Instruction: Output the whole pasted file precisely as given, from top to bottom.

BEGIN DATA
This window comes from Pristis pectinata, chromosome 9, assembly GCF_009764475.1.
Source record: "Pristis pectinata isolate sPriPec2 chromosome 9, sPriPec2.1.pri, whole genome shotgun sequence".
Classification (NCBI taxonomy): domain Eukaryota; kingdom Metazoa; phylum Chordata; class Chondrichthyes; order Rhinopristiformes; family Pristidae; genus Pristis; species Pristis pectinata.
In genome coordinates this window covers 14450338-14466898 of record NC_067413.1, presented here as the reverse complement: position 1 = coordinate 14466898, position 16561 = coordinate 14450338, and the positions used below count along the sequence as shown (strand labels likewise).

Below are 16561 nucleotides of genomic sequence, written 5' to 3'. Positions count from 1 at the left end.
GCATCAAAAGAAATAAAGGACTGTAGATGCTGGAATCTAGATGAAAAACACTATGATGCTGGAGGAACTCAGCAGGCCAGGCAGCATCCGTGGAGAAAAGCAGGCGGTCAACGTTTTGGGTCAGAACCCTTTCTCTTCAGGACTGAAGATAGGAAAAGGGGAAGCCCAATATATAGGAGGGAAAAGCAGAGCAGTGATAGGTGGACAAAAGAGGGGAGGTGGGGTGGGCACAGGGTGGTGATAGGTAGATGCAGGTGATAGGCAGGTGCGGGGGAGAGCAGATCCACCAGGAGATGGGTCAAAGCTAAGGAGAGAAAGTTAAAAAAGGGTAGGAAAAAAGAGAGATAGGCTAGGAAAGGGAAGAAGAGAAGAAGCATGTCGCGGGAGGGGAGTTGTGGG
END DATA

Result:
This window comes from Pristis pectinata, chromosome 9, assembly GCF_009764475.1.
Source record: "Pristis pectinata isolate sPriPec2 chromosome 9, sPriPec2.1.pri, whole genome shotgun sequence".
Classification (NCBI taxonomy): domain Eukaryota; kingdom Metazoa; phylum Chordata; class Chondrichthyes; order Rhinopristiformes; family Pristidae; genus Pristis; species Pristis pectinata.
In genome coordinates this window covers 14450338-14466898 of record NC_067413.1, presented here as the reverse complement: position 1 = coordinate 14466898, position 16561 = coordinate 14450338, and the positions used below count along the sequence as shown (strand labels likewise).

Below are 16561 nucleotides of genomic sequence, written 5' to 3'. Positions count from 1 at the left end.
GCATCAAAAGAAATAAAGGACTGTAGATGCTGGAATCTAGATGAAAAACACTATGATGCTGGAGGAACTCAGCAGGCCAGGCAGCATCCGTGGAGAAAAGCAGGCGGTCAACGTTTTGGGTCAGAACCCTTTCTCTTCAGGACTGAAGATAGGAAAAGGGGAAGCCCAATATATAGGAGGGAAAAGCAGAGCAGTGATAGGTGGACAAAAGAGGGGAGGTGGGGTGGGCACAGGGTGGTGATAGGTAGATGCAGGTGATAGGCAGGTGCGGGGGAGAGCAGATCCACCAGGAGATGGGTCAAAGCTAAGGAGAGAAAGTTAAAAAAGGGTAGGAAAAAAGAGAGATAGGCTAGGAAAGGGAAGAAGAGAAGAAGCATGTCGCGGGAGGGGAGTTGTGGG